One of the homeschool podcasts I listen to said that at first, she was hesitant to homeschool because her boys fought all the time. But then she thought, if she can get her kids to get along with their siblings, then they’ll probably be able to get along with anybody! And isn’t it true that we are ultimately responsible for how they turn out? That can be a scary and overwhelming thought. Or you can reshape it like that mom did and think, “How blessed am I to be able to influence my kids throughout the day, every day?”
Do you have a workout regimen? This is part of my daily routine because it brings me great joy, and bonus, I know it’s good for me. But am I motivated to do it every day? Heck no. Sometimes I hop on the ‘gram and check out what others did for their workouts that day before I get started. Or I write out the workout on my whiteboard while blasting music in my garage gym, long before the desire presents itself. And that’s okay. I still get it done, and once I get started, guess what? I usually end up enjoying it.
The same is true for schooling at home. Some days you will have no motivation. Some days your kids will have no motivation (maybe most days). Or maybe they’re excited to start, but the luster wears off by October (that’s what breaks are for!). You have to forge ahead, keep going, and find some tricks that keep both you and them going. Maybe you need a 10-minute dance break or musical chairs. Or maybe all of you need a snack break before lunch (plus more caffeine for Mom!), or you need to move lunch up sooner. Personally, I listen to podcasts throughout the week, and read books when I can to remember why I chose to do this in the first place. Which leads me to arguably the most important point I’ll make…
Remember Your Why
You can read my first blog to understand the reasons why we started homeschooling, but a lot of it had to do with how my oldest was beginning to view school. To summarize briefly, with the new onslaught of required state testing, his spark had faded. As kids grew older, bullying presented itself. And outside influences on the long bus rides were a huge concern for us, to name just a few. But as I mentioned at the beginning of this now long-winded post, homeschooling really aligned with our core family values and beliefs. Being able to instill those values in my kids and pour into them every day was such a blessing and a gift. And when I began unpacking the school system as a whole and what it’s evolved into, it truly began to blow my mind. Not everyone will agree with my last sentence, which brings me to my final point…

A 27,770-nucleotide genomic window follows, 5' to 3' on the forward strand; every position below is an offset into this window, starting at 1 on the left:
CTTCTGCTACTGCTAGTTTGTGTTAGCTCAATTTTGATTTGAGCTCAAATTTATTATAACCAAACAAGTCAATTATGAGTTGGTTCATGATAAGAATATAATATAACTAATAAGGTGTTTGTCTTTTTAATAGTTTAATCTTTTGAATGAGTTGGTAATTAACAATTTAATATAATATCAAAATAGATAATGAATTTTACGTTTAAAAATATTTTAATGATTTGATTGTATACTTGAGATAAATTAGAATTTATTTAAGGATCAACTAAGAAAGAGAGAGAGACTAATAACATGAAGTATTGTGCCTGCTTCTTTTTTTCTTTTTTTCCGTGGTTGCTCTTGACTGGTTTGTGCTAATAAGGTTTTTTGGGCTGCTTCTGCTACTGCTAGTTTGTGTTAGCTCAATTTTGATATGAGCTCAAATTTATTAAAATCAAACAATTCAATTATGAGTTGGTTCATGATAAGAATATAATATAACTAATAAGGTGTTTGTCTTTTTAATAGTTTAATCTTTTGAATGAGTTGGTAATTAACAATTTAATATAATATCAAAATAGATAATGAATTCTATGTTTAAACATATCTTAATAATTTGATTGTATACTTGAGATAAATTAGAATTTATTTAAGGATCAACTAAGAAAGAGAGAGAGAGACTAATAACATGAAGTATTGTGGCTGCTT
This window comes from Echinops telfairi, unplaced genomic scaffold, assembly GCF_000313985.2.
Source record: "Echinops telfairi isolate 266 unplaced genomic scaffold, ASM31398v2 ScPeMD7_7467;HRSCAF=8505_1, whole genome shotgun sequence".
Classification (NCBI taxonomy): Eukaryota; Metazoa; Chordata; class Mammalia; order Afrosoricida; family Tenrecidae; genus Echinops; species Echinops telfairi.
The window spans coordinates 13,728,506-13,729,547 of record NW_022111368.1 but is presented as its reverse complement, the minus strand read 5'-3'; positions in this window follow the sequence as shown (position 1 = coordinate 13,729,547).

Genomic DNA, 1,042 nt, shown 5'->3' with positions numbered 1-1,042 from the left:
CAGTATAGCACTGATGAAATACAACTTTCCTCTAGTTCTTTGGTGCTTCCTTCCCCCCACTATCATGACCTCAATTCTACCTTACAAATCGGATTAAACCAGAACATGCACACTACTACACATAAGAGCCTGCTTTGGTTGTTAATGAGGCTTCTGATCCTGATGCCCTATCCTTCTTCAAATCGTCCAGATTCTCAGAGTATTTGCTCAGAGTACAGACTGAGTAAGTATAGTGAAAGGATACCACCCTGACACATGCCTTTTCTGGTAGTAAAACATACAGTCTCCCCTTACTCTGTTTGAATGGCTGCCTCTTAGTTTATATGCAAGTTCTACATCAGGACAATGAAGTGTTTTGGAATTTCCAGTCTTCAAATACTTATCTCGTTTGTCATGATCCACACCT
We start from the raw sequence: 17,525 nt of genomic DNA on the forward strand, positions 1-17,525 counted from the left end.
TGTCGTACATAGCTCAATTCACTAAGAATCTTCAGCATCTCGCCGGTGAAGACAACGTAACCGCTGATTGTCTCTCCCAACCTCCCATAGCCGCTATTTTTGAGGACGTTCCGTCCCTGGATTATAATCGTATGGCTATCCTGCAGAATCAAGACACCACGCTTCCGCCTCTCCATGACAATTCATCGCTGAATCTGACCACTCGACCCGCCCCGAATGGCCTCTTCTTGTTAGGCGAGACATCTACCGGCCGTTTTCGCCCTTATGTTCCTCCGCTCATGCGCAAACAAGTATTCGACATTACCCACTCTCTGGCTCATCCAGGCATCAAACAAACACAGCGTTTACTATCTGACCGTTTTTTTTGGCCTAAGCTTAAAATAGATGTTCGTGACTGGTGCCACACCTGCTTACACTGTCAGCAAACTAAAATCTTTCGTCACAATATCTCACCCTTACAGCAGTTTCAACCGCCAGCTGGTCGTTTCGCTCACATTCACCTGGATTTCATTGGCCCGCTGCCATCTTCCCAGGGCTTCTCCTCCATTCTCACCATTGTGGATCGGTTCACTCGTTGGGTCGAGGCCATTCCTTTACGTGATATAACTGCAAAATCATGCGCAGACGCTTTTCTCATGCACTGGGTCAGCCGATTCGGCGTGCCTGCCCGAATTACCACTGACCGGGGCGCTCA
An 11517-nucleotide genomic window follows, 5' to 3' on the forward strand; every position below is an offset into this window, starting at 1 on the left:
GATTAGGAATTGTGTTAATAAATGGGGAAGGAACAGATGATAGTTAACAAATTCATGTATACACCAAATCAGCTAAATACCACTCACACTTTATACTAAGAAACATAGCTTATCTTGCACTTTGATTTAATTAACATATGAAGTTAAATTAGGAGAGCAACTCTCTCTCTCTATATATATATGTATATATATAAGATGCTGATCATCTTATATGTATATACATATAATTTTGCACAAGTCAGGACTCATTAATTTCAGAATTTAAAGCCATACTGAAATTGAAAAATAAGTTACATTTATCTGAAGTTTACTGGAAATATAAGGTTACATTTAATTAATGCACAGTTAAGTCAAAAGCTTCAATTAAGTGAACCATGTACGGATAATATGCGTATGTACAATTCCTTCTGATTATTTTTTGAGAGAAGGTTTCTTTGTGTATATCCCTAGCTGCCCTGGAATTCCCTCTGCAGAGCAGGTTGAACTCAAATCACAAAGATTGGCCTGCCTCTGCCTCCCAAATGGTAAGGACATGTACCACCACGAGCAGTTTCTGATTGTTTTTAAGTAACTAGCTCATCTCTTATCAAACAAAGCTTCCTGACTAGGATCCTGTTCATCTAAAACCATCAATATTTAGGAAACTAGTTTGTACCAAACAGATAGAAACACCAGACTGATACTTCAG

Ignore the Haters
Haven’t met any haters yet? Oh, they’re out there. They can take the form of an old aunt who is quick to voice her opinion at a family picnic, or that nosy neighbor down the street. Your communication style or mood that day will determine how you choose to respond, whether it’s always being on the defensive or just living your life unapologetically. I think it’s possible to balance both styles in your responses, depending on the receiving party. Since the age of people speaking their minds in the digital world has been off the chain, it can get ugly on the internet, too. But I always like to ask people to come from a position of empathy and understand our situation. In general, we need to do that more as a society rather than coming from a place of judgment.
If you haven’t encountered any haters yet, just know that they’ll be there — when you post about a field trip, change your curriculum, or at the end and start of each school year, waiting to comment on your Facebook post. And you can let it bug you, or you can let it go. I always try to do the latter. Now entering my second year of homeschooling, I am still uncertain if I’m doing enough. But in the past year, the amount we’ve grown together as a family, and how close I have seen my boys become, makes me want to press on. I see the spark back in my oldest’s eyes and I love watching them discover something new or want to research something on their own accord. And that, my friend, is what makes it all worthwhile.
Homeschool Resources: These are books I have personally read or listened to on audio or accounts I follow and can recommend firsthand.